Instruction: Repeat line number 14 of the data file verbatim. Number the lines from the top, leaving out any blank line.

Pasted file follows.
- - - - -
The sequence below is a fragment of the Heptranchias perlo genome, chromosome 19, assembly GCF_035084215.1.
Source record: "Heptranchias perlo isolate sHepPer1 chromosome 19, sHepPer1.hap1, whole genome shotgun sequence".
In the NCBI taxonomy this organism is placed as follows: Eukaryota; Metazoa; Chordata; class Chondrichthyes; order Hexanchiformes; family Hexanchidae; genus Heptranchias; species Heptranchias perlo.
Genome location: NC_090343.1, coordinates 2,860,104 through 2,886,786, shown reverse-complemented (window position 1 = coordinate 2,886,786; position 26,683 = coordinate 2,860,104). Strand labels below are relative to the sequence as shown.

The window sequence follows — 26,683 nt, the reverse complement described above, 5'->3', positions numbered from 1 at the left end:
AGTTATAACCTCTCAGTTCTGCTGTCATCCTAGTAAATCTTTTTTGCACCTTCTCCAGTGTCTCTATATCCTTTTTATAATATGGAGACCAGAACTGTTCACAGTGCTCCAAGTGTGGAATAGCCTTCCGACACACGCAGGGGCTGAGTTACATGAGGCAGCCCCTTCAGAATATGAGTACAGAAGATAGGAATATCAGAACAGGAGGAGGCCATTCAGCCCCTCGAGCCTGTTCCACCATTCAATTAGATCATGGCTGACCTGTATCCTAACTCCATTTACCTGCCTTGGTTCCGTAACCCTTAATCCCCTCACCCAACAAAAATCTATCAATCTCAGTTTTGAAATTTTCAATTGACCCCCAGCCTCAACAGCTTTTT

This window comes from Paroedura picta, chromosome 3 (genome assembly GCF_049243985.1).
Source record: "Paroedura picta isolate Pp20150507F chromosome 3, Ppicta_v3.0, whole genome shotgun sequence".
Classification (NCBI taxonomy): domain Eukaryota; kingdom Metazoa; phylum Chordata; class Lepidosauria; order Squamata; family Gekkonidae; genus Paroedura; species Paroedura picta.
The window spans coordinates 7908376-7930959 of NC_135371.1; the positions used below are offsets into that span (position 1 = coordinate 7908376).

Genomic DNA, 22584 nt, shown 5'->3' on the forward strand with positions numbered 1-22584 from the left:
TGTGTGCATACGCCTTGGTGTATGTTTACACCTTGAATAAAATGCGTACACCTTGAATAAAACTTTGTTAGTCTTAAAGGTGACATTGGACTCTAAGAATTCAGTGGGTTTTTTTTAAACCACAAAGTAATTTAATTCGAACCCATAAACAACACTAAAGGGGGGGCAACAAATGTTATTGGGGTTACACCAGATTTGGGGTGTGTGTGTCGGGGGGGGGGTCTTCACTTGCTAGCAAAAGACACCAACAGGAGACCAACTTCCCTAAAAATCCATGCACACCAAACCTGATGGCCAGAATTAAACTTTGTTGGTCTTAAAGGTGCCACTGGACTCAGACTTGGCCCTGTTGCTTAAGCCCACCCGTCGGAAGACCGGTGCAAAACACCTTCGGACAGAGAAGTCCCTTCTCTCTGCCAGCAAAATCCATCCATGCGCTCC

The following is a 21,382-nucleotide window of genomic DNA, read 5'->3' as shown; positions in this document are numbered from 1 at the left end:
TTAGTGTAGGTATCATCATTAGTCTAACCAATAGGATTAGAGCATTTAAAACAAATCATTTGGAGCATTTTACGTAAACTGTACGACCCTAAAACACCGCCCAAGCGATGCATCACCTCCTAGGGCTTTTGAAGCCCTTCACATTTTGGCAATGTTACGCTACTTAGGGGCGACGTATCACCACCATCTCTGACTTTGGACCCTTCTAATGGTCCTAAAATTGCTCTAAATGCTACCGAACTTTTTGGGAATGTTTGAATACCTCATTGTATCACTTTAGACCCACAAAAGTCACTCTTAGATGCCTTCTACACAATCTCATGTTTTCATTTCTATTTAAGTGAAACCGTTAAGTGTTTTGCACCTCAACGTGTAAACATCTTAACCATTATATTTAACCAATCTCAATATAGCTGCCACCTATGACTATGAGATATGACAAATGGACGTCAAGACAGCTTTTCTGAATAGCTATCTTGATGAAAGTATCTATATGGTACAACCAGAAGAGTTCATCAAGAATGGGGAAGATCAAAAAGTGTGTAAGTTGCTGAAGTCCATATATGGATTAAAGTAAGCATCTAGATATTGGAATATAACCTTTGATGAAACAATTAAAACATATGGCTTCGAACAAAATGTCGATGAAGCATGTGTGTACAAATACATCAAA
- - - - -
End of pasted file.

TTAGTGTAGGTATCATCATTAGTCTAACCAATAGGATTAGAGCATTTAAAACAAATCATTTGGAGCATTTTACGTAAACTGTACGACCCTAAAACACCGCCCAAGCGATGCATCACCTCCTAGGGCTTTTGAAGCCCTTCACATTTTGGCAATGTTACGCTACTTAGGGGCGACGTATCACCACCATCTCTGACTTTGGACCCTTCTAATGGTCCTAAAATTGCTCTAAATGCTACCGAACTTTTTGGGAATGTTTGAATACCTCATTGTATCACTTTAGACCCACAAAAGTCACTCTTAGATGCCTTCTACACAATCTCATGTTTTCATTTCTATTTAAGTGAAACCGTTAAGTGTTTTGCACCTCAACGTGTAAACATCTTAACCATTATATTTAACCAATCTCAATATAGCTGCCACCTATGACTATGAGATATGACAAATGGACGTCAAGACAGCTTTTCTGAATAGCTATCTTGATGAAAGTATCTATATGGTACAACCAGAAGAGTTCATCAAGAATGGGGAAGATCAAAAAGTGTGTAAGTTGCTGAAGTCCATATATGGATTAAAGTAAGCATCTAGATATTGGAATATAACCTTTGATGAAACAATTAAAACATATGGCTTCGAACAAAATGTCGATGAAGCATGTGTGTACAAATACATCAAA